***UPDATE: RADAR LOOPS ADDED***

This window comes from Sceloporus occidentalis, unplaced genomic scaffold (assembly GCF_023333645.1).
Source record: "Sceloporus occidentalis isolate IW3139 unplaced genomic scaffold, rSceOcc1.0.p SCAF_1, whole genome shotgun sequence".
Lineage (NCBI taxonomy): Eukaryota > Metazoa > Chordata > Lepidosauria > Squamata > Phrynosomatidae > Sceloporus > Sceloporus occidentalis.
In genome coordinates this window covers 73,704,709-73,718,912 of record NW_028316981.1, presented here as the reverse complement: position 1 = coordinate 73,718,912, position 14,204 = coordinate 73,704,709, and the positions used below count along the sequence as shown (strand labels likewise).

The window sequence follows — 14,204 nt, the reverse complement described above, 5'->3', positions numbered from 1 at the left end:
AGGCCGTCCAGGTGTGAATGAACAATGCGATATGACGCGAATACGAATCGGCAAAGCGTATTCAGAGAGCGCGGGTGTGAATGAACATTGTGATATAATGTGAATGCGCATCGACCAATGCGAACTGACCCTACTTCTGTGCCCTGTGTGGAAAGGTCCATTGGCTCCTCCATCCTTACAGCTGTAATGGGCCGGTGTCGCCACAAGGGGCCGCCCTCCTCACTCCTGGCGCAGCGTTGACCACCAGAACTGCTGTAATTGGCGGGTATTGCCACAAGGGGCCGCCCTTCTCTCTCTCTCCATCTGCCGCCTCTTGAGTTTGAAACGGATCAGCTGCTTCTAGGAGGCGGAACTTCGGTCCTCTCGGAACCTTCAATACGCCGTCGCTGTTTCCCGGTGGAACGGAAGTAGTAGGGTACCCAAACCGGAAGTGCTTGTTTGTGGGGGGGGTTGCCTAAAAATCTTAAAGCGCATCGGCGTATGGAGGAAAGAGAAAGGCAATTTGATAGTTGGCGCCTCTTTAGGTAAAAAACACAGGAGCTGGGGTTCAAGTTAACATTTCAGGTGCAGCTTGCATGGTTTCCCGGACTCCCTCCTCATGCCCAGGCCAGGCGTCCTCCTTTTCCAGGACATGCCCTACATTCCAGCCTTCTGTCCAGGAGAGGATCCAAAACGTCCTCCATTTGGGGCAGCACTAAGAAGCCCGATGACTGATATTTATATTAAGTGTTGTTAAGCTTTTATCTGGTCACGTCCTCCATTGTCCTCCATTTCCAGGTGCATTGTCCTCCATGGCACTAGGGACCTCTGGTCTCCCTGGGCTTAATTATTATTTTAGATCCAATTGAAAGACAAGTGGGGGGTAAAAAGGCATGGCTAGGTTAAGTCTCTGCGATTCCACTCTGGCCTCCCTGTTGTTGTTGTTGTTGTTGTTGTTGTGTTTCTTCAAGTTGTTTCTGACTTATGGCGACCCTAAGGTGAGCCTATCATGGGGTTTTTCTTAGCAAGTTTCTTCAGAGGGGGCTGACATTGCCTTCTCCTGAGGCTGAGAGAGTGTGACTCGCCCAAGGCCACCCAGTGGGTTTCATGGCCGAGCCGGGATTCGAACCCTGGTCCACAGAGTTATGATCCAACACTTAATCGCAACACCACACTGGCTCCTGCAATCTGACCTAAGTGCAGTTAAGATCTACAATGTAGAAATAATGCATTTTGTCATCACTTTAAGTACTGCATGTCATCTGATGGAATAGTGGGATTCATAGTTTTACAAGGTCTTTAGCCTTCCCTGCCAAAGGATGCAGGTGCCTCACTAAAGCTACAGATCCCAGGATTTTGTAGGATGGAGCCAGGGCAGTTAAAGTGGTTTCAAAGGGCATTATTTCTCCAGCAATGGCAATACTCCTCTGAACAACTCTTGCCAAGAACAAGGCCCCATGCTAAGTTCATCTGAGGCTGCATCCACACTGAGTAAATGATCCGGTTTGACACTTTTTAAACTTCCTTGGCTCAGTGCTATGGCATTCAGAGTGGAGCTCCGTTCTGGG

It was a wild 24 hours across parts of the Southeast Saturday into Sunday Morning. Severe weather and tornadoes followed by snow affected much of the southeast as a strong storm system moved from the Mid South to the Southeast Atlantic Coast. Three tornadoes touched down in East Central Alabama Saturday morning and ranged from an EF-0 to an EF-2 in intensity. I took a few snap shots from the FFC Doppler velocity data to show where the rotation was as it moved through Lee County. The first shot shows an area of rotation just east of Notasulga near the Macon-Lee County line. This area of rotation would eventually touch the ground near Salem, AL becoming the strongest tornado of the day. A second area of rotation is just north of Auburn. This rotation would lead to the EF-1 tornado near The Bottle at the intersection of highway 147 and US 280. Top winds in this tornado were estimated to be near 100mph. (source National Weather Service BMX) The next image shows a strong area of rotation near exit 51 on interstate 85 or near Chewacla State Park. I have not heard of any damage reports from this area so it appears the rotation was still in the air. The final image is the area of rotation as it passed through Salem. From the damage survey performed by the National Weather Service in Birmingham, an EF-2 tornado passed through at this time. Several buildings and homes were damaged and there were a few minor injuries. If you look closely at this image and compare to the last image, the rotation does not appear to be as tight. A large area of light blue color is becoming dominate in this image showing a strong outflow which eventually lead to the demise of this tornado. The Salem tornado was on the ground for 2.65 miles and had a maximum width of 500 yards. Top winds were estimated to be near 130 mph making this a strong EF-2 tornado. (source National Weather Service BMX) If you look closely again at the last image, the large area of light blue is showing the possibility of strong straight line winds over a large area. A few minutes later this area spread across Smiths Station causing wind damage to many building and trees. Normally having a day packed with severe weather is wild enough but Mother Nature was not done with East Central Alabama. A little more than 24 hours later this area received the heaviest snow it has seen in many years. Parts of Eastern Lee County received over 5 inches of snow. Below is a map from the National Weather Service in Birmingham showing the snowfall accumulations for Alabama on Sunday. A wild weather day indeed!